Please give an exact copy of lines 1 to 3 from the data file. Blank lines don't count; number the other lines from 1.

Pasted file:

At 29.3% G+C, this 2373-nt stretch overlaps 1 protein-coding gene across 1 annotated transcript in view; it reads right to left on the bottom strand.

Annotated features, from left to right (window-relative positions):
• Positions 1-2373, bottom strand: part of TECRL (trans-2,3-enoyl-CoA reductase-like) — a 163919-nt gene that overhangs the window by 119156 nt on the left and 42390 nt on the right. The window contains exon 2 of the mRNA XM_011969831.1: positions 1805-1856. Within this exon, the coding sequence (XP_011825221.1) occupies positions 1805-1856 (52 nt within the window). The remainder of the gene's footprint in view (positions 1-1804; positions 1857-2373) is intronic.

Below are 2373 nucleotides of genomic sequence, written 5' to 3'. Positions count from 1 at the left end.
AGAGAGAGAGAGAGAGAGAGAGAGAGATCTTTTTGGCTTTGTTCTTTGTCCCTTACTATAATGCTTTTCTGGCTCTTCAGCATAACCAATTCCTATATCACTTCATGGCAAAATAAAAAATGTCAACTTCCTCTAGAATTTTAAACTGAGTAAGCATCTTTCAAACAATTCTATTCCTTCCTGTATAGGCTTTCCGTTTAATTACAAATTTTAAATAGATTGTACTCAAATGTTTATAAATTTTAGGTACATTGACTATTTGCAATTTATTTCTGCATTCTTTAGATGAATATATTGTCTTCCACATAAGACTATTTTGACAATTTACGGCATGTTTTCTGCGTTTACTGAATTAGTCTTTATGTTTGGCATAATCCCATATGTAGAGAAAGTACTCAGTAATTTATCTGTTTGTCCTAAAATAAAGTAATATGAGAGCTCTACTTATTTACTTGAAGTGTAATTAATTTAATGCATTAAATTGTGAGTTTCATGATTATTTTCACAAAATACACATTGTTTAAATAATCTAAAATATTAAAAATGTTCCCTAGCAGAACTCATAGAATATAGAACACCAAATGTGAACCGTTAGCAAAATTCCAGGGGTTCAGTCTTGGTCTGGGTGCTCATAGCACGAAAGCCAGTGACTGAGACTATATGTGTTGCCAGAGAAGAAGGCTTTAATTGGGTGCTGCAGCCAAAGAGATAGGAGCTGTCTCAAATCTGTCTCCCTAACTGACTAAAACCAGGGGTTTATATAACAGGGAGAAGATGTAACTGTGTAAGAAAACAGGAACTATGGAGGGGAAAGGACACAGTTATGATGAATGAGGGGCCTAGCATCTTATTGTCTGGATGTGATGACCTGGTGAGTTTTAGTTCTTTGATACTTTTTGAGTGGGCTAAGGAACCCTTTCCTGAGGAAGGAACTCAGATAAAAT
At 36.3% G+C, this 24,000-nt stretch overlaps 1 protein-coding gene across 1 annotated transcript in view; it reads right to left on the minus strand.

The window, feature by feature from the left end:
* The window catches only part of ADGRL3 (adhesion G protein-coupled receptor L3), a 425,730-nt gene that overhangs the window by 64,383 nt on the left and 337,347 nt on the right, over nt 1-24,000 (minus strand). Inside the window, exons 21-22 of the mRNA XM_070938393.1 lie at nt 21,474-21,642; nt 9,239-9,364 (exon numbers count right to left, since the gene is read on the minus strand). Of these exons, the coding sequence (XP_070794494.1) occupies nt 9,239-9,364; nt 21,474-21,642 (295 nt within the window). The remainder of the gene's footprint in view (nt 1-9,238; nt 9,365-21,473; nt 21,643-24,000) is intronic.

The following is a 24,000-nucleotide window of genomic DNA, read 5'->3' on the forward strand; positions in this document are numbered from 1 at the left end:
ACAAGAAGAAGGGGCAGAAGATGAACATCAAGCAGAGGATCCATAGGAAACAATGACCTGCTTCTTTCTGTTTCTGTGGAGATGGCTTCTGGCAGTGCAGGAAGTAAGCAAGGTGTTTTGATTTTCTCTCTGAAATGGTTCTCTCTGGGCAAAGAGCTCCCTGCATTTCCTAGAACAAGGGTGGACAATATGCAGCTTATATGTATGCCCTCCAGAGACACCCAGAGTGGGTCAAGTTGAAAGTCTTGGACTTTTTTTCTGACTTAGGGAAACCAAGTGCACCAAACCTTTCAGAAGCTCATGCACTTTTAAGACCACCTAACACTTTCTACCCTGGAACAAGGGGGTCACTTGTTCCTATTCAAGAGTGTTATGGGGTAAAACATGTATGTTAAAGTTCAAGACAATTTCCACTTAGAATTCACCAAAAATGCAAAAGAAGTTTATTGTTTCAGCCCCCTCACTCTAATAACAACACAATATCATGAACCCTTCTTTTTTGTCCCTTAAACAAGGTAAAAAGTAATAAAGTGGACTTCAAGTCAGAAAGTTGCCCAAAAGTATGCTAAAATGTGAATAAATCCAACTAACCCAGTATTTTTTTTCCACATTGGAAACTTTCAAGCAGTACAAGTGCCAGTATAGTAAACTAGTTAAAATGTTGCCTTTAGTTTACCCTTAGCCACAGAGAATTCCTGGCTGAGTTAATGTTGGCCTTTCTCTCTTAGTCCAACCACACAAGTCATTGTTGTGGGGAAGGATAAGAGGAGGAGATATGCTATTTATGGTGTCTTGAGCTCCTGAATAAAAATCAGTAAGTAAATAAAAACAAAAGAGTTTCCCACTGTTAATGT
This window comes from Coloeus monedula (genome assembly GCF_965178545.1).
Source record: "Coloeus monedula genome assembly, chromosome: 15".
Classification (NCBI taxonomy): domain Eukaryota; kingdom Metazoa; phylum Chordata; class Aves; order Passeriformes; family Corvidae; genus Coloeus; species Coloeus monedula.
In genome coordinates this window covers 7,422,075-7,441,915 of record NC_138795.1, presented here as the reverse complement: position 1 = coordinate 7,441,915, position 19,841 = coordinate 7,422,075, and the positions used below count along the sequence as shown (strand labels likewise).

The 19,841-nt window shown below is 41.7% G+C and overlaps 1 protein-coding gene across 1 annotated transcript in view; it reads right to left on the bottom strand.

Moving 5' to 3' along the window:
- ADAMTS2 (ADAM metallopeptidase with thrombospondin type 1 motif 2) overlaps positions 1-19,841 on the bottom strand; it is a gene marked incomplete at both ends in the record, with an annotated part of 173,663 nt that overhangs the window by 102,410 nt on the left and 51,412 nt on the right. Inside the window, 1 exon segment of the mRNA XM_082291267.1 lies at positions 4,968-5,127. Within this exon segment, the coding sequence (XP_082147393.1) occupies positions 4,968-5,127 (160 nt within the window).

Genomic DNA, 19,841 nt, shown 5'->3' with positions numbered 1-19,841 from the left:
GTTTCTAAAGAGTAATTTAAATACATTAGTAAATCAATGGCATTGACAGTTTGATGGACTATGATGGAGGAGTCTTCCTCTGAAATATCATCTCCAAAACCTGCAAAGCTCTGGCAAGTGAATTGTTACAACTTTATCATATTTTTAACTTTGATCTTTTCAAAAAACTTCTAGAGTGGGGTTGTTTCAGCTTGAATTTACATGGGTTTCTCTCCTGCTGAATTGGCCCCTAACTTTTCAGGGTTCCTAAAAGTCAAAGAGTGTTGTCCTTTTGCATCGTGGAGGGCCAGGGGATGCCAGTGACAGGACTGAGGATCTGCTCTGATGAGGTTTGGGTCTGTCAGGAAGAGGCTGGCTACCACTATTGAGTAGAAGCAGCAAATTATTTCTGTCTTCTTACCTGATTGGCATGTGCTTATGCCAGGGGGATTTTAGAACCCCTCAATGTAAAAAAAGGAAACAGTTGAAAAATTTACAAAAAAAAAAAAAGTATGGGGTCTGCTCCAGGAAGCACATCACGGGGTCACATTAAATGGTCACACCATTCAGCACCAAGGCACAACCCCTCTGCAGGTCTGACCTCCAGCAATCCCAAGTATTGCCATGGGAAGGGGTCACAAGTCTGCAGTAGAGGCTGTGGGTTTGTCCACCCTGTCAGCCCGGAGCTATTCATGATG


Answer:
At 29.3% G+C, this 2373-nt stretch overlaps 1 protein-coding gene across 1 annotated transcript in view; it reads right to left on the bottom strand.

Annotated features, from left to right (window-relative positions):
• Positions 1-2373, bottom strand: part of TECRL (trans-2,3-enoyl-CoA reductase-like) — a 163919-nt gene that overhangs the window by 119156 nt on the left and 42390 nt on the right. The window contains exon 2 of the mRNA XM_011969831.1: positions 1805-1856. Within this exon, the coding sequence (XP_011825221.1) occupies positions 1805-1856 (52 nt within the window). The remainder of the gene's footprint in view (positions 1-1804; positions 1857-2373) is intronic.